If you’re a fan of butterflies, then Arizona is a great place to be! The sunny state is home to an incredible variety of these beautiful and fascinating insects. Whether you’re an avid butterfly watcher or just starting to explore the world of lepidopters, Arizona’s butterflies are sure to captivate and inspire you.
So, let’s discover all the beautiful butterflies that call Arizona home!
1. Monarch (Danaus plexippus)
The monarch butterfly is a distinctive species known for its vibrant orange coloring with black veins and white dots along the wing edges. Caterpillars of the monarch have a plump appearance, with a body featuring white, yellow, and black bands and tentacles at either end.
Arizonians easily recognize the monarch butterfly. In fact, it is often basking in the sun with its wings outstretched to absorb maximum UV radiation.
This butterfly species is among the most extensively studied and widely recognized worldwide, thanks to its fascinating seasonal migration pattern. Every year, millions of monarchs undertake a long journey from the northern United States and Canada to California and Mexico for the winter.
Monarch butterflies require milkweed and flowering plants to thrive in their habitat, regardless of whether they are in a field, roadside area, open space, wetland, or urban garden. While the larvae feed solely on milkweeds, adult monarchs can extract sugars and nutrients by feeding on various nectar-bearing flowers.
2. Red Admiral (Vanessa atalanta)
The red admiral butterfly is the most common butterfly species in Arizona.
These beautiful butterflies have a wingspan between 1.75 to 2.5 inches. They feature a distinct reddish circular band and white spots on their dark brown wings. The back wings of this species are reminiscent of tree bark. Additionally, their caterpillars have spines that look like hairs and display colors ranging from pinkish-gray to charcoal, with white spots.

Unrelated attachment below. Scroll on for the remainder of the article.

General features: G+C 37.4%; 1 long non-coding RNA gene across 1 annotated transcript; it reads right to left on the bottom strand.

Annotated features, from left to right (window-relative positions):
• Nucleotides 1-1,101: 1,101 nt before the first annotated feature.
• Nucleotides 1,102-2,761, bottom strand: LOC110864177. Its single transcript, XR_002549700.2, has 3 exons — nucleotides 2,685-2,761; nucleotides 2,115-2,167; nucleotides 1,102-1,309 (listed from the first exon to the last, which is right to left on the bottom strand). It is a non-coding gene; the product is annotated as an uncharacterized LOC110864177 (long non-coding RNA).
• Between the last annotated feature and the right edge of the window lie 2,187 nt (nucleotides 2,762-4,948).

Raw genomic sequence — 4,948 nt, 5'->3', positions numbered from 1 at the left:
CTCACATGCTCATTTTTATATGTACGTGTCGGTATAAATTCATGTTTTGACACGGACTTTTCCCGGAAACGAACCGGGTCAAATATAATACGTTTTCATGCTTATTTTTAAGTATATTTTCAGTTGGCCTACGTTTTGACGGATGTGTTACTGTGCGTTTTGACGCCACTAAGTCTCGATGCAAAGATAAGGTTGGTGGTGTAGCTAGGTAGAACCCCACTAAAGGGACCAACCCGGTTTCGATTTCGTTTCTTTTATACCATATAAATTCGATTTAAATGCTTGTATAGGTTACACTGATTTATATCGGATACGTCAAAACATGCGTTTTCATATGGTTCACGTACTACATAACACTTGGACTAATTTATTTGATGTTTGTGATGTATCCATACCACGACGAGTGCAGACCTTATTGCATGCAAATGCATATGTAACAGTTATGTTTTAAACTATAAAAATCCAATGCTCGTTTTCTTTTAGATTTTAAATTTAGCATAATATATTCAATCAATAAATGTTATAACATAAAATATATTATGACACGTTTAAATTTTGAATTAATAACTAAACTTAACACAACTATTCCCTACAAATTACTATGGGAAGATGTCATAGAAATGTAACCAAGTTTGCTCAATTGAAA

Red admirals migrate during winter, heading south towards warmer climates and returning north during late spring. Male red admirals are territorial butterflies that patrol their areas to seek out female mates.
These butterflies can live in various habitats, such as forests, moist woods, marshes, parks, meadows, fields, and even backyards. The caterpillars of this species feed on plants belonging to the Urticaceae family or nettles. Meanwhile, adult Red Admirals primarily feed on tree sap, bird droppings, and rotting fruit. Though, they occasionally feed on the nectar of flowers as well.
3. Red-Spotted Purple (Limenitis arthemis astyanax)
A stunning butterfly commonly seen in the state of Arizona is none other than the red-spotted purple butterfly. With a wingspan that can measure between 3 to 4 inches, this butterfly is an enchanting sight to behold. Its wings feature an iridescent blackish-blue hue and rows of spots along the outer edge, which can vary in color depending on the morph and range from orange and red to light blue. On the underside, the wings are a dark sooty black, adding to the butterfly’s striking appearance.
A noteworthy characteristic of this butterfly is its capacity for intraspecific variation. That means that members of the same species can exhibit strikingly different physical appearances.